The families of the men that former NFL football star Aaron Hernandez allegedly killed, Daniel de Abreu and Safiro Furtado, are requesting that the Patriots provide compensation to them as a part of their wrongful-death suit against Hernandez’s estate.
Aaron Hernandez’s dramatic story of NFL star-turned-alleged-murderer has been well documented in the media and on GCE as well. On April 15, 2015, Hernandez was found guilty of murder in the first degree of Odin Lloyd, a charge that in Massachusetts automatically carries a sentence of life in prison without a possibility of parole.
While that case was on appeal, Hernandez stood trial for the double murder of Daniel de Abreu and Safiro Furtado. Ultimately, Hernandez was acquitted of those charges in April of this year. Less than one week later Hernandez committed suicide in his prison cell by hanging. Presumably, this was for the purpose of vacating his murder conviction, thanks to an obscure Massachusetts law.
Nevertheless, the families of Abreu and Furtado have filed a wrongful death lawsuit against the estate of Hernandez in a Suffolk County Court. According to Travis Anderson of the Boston Globe, attorneys Kenneth Kolpan and William Kennedy (who represent the families) made statements calling for the Patriots to compensate the families after a hearing in the case on Tuesday.
“We would welcome the Patriots looking into that issue and doing the right thing, which is to compensate the victims,” said Kolpan, who represents the de Abreu family, via the Boston Globe.
Massachusetts law states that a person or company may be liable for wrongful death if the person or company causes the death of another by:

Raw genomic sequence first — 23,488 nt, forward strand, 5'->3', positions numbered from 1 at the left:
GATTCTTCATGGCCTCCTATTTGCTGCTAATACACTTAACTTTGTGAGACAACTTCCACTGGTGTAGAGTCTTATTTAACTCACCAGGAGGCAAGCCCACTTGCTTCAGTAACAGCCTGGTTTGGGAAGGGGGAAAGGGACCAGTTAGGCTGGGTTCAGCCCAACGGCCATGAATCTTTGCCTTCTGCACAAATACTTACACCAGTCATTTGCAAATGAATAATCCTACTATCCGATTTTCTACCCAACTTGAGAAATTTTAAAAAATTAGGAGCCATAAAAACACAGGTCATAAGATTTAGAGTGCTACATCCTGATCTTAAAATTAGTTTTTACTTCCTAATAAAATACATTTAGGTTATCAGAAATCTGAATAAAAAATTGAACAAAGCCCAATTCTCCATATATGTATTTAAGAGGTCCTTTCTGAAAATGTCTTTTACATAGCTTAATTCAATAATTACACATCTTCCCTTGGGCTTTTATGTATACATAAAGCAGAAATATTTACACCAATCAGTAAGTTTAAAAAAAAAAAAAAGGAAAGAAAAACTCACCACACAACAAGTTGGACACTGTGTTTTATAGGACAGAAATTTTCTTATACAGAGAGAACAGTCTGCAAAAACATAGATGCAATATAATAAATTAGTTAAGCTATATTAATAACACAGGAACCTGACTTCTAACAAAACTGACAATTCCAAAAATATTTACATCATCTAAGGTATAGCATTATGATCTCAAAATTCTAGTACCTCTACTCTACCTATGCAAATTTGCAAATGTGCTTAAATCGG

- negligence, or failing to exercise reasonable care
- a “wanton or reckless act,” or
- a breach of warranty.
In all three cases, a wrongful death claim may be filed if the deceased person could have filed a personal injury case based on the same incident if he or she had lived.
In this way, a wrongful death claim resembles a standard personal injury claim. In both kinds of cases, the negligence, wantonness, recklessness, or breach of warranty of one party is said to have caused the injury of another. In a wrongful death case, however, the injured person is obviously no longer available to bring his or her own lawsuit to court. Instead, another party must bring the claim on behalf of the deceased person.
Here, the families face several legal hurdles. As mentioned, Hernandez was found not guilty in the double-murder case. While this does not shut the door on the possibility of the family recovering in a civil suit, it undoubtedly makes the prospect more difficult. Furthermore, the attorneys would have to prove that the Patriots still owe Hernandez money. The Patriots voided Hernandez’s contract shortly before his death. Nevertheless, the families are banking on the fact that the team still owes Hernandez due to his original conviction being overturned.
Similarly, earlier this year Ursula Ward, Odin Lloyd’s mother, called on the Patriots to pay the $6 million she says they still owe Hernandez’s estate. She’s also filed a wrongful-death suit. Requesting that the Patriots pay these judgments may be the families only hope to recover any significant money. Hernandez’s current estate is reportedly worthless, and the only income it’s expected to receive will come from the sale of Hernandez’s $1 million North Attleboro home.
Judge Douglas H. Wilkins set a July 2018 deadline for both sides in the lawsuit to provide discovery.